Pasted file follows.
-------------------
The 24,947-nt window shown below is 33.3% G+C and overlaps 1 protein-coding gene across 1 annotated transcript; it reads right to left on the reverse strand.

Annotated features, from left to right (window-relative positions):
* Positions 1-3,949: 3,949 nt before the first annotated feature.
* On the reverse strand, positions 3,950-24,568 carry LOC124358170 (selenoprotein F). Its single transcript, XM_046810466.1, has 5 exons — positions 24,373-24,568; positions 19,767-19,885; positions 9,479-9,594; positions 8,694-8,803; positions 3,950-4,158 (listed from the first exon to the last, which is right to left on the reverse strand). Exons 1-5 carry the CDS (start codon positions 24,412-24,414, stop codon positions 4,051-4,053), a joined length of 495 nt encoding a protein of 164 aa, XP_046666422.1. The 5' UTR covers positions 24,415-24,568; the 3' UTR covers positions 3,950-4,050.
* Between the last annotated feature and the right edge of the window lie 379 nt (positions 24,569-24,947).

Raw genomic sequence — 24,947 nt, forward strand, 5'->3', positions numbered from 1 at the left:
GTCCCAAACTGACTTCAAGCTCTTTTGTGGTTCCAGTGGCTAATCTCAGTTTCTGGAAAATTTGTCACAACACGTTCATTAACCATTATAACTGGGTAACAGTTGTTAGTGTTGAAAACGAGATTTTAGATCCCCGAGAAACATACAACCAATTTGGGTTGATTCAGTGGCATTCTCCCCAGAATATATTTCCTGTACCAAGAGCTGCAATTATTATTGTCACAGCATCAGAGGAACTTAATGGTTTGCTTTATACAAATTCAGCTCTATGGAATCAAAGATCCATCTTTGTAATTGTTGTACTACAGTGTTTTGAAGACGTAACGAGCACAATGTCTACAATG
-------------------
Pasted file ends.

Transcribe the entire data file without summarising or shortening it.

The 24,947-nt window shown below is 33.3% G+C and overlaps 1 protein-coding gene across 1 annotated transcript; it reads right to left on the reverse strand.

Annotated features, from left to right (window-relative positions):
* Positions 1-3,949: 3,949 nt before the first annotated feature.
* On the reverse strand, positions 3,950-24,568 carry LOC124358170 (selenoprotein F). Its single transcript, XM_046810466.1, has 5 exons — positions 24,373-24,568; positions 19,767-19,885; positions 9,479-9,594; positions 8,694-8,803; positions 3,950-4,158 (listed from the first exon to the last, which is right to left on the reverse strand). Exons 1-5 carry the CDS (start codon positions 24,412-24,414, stop codon positions 4,051-4,053), a joined length of 495 nt encoding a protein of 164 aa, XP_046666422.1. The 5' UTR covers positions 24,415-24,568; the 3' UTR covers positions 3,950-4,050.
* Between the last annotated feature and the right edge of the window lie 379 nt (positions 24,569-24,947).

Raw genomic sequence — 24,947 nt, forward strand, 5'->3', positions numbered from 1 at the left:
GTCCCAAACTGACTTCAAGCTCTTTTGTGGTTCCAGTGGCTAATCTCAGTTTCTGGAAAATTTGTCACAACACGTTCATTAACCATTATAACTGGGTAACAGTTGTTAGTGTTGAAAACGAGATTTTAGATCCCCGAGAAACATACAACCAATTTGGGTTGATTCAGTGGCATTCTCCCCAGAATATATTTCCTGTACCAAGAGCTGCAATTATTATTGTCACAGCATCAGAGGAACTTAATGGTTTGCTTTATACAAATTCAGCTCTATGGAATCAAAGATCCATCTTTGTAATTGTTGTACTACAGTGTTTTGAAGACGTAACGAGCACAATGTCTACAATG